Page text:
• Likely to suffer sexual abuse while in custody.

Health Issues of Girls In Trouble with the Law

  • Suicide behavior is about 2.5 times greater than the general population.
  • Substance abuse is high (mainly marijuana use)
  • STDs, unplanned pregnancies, and dental problems.

Protective Factors

  • Support from a caring adult.
  • School Success
  • Religiosity

Over the past 5 years, many improvements have been made at the Cook County Juvenile Temporary Detention Center.  This is in large part due to the Court Advocates Group that was convened by the Health and Medicine Policy Research Group in 2002 and continues to this day.  One major change came with the hiring in March 2009 of a director for a newly established Office of Gender Responsive Programming.
Other improvements include:

  1. The establishment of the W.I.N.G.S.  Center (Working in Nurturing Girls Success) at the JTDC.  This center serves to house girls and provide them with gender responsive services.
  2. The establishment of a better system for distributing personal hygiene items.
  3. A concerted effort to reach out to the community to provide more gender-specific programming to girls on the inside.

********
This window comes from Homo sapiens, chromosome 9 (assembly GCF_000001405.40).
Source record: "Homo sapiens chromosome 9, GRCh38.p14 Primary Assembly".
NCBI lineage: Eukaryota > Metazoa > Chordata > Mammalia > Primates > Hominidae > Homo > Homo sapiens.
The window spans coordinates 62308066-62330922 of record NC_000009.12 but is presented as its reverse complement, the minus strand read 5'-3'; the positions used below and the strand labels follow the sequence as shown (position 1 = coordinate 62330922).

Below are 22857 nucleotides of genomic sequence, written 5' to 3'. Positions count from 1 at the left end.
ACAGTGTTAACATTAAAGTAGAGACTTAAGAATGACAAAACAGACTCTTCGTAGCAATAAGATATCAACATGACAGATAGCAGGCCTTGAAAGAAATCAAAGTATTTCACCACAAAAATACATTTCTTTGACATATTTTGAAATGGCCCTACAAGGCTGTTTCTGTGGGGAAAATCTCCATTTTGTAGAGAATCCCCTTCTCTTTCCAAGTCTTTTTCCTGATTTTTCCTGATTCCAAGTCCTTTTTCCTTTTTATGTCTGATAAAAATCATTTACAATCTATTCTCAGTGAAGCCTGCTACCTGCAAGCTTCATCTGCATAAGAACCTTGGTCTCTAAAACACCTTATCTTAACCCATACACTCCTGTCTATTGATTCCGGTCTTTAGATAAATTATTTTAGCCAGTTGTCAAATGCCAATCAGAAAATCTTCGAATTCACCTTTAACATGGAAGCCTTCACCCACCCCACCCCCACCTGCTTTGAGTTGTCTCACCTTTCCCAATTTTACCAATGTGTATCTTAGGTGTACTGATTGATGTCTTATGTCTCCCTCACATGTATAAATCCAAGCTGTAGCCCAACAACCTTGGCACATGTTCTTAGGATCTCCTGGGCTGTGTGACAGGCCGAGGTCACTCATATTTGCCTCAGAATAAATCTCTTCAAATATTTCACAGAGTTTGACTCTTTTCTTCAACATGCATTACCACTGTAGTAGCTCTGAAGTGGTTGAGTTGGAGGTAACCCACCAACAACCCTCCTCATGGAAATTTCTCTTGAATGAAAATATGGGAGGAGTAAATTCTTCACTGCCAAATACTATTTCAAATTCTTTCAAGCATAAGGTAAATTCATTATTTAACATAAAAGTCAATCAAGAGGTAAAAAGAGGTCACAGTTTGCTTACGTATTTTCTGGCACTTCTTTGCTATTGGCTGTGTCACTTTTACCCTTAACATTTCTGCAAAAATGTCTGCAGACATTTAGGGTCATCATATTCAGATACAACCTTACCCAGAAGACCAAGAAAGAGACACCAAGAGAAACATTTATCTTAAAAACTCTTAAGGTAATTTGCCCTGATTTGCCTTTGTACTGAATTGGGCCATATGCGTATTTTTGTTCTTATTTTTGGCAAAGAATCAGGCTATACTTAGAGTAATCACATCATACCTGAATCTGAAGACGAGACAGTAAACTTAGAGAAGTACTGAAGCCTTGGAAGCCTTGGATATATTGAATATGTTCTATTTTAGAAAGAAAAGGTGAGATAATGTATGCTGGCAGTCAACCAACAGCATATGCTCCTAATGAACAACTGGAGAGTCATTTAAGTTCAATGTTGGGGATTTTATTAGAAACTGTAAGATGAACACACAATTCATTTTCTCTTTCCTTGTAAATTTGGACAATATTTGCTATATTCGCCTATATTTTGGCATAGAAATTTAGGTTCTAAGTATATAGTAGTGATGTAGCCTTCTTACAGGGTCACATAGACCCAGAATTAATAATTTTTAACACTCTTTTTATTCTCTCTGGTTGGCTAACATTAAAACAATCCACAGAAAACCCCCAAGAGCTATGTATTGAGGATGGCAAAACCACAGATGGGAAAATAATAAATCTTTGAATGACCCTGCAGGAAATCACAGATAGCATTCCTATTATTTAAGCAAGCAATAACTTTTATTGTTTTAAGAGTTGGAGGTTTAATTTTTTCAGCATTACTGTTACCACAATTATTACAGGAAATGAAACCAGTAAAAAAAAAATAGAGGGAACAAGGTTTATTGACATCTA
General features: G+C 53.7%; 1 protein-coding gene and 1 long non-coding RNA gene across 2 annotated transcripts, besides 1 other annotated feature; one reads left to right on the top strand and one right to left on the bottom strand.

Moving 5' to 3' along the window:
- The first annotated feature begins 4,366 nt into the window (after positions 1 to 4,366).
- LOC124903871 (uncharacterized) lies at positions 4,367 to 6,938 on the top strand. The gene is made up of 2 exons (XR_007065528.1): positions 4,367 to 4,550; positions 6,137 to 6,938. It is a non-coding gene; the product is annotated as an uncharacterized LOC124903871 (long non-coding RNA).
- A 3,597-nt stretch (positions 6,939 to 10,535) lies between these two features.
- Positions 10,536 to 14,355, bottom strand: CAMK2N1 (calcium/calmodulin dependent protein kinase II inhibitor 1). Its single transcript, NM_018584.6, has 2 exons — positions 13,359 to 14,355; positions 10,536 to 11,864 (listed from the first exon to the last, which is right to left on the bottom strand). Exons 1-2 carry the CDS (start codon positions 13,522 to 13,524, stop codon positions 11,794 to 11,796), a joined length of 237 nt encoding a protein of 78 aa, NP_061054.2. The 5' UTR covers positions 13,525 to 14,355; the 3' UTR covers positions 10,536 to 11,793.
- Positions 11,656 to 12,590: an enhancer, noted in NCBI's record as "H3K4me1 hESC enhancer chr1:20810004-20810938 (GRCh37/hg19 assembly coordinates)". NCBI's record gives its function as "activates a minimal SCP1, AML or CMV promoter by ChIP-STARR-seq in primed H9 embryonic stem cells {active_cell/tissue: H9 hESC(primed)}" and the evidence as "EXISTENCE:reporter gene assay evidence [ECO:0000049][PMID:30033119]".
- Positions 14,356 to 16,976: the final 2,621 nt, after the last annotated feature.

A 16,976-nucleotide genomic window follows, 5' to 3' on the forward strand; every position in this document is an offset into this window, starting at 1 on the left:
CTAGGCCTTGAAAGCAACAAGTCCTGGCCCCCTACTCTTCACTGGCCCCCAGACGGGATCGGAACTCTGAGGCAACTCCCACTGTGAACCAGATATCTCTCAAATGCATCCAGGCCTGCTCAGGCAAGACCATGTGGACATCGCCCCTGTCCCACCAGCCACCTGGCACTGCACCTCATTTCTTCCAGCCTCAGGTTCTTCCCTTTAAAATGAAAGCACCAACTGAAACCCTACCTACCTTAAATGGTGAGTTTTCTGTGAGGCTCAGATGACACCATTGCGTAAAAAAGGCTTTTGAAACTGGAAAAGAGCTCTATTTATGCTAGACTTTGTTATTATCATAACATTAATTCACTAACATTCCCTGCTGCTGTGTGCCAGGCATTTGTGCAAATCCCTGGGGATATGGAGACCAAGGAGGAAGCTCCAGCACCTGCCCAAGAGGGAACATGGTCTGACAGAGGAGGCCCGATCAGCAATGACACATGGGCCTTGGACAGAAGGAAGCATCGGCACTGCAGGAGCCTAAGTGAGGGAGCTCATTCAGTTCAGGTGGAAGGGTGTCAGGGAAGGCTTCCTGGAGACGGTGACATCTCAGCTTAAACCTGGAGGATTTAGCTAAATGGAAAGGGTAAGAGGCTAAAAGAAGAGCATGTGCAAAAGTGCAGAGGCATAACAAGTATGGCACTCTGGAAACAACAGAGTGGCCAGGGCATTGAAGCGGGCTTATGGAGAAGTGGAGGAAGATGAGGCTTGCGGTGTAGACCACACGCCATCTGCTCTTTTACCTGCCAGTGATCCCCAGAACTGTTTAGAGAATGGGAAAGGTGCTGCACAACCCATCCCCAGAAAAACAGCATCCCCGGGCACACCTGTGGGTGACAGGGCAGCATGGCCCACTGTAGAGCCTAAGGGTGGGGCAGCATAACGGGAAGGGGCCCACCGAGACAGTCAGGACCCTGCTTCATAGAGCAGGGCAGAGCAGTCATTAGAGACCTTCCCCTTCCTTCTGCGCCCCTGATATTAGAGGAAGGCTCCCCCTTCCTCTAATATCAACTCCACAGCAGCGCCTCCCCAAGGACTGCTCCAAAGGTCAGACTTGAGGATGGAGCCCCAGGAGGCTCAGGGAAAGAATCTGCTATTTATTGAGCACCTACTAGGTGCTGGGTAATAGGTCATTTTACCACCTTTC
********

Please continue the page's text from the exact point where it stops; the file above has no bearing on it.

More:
As such, what I want to focus on today on some recommendations that focus on the prevention side and the post-incarceration or re-entry needs for girls in trouble with the law.

  1. Prevention – We need to address the Girl Prison Pipeline and to do that we need to do a much better job of addressing the trauma that girls face BEFORE they come into contact with the system.  Keep them out of the system since we know the incarceration DOES NOT WORK.  It is a pathway to future involvement in the adult criminal legal system.  This means providing ADEQUATE RESOURCES for anti-violence programs in schools and community settings.
  2. We need county backing for keeping youth OUT of the Juvenile Justice System by providing funding and support for restorative justice programs and other alternatives to incarceration.
  3. We need help and support to address the re-entry needs of formerly incarcerated girls (emergency funds, housing, employment training, counseling support).
  4. The County needs to develop a pool of resources specifically dedicated to the re-entry needs of all formerly incarcerated youth.  The County can begin by providing community-based organizations with access to FREE SPACE to create a centrally-located re-entry drop in center for youth in trouble with the law.  This can allow us to address the recidivism issue.
  5. The County needs to make it easier and cheaper for young women to expunge their juvenile criminal records.  One way to do this is to revert back to the 2009 fee structure for filing juvenile expungement petitions.

The Chicago Taskforce on Violence against Girls will be developing a series of other recommendations in the near future.  However these recommendations that I have shared today can be implemented immediately by the County.

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Posted by on October 28, 2010 in Data, Incarceration, Public policy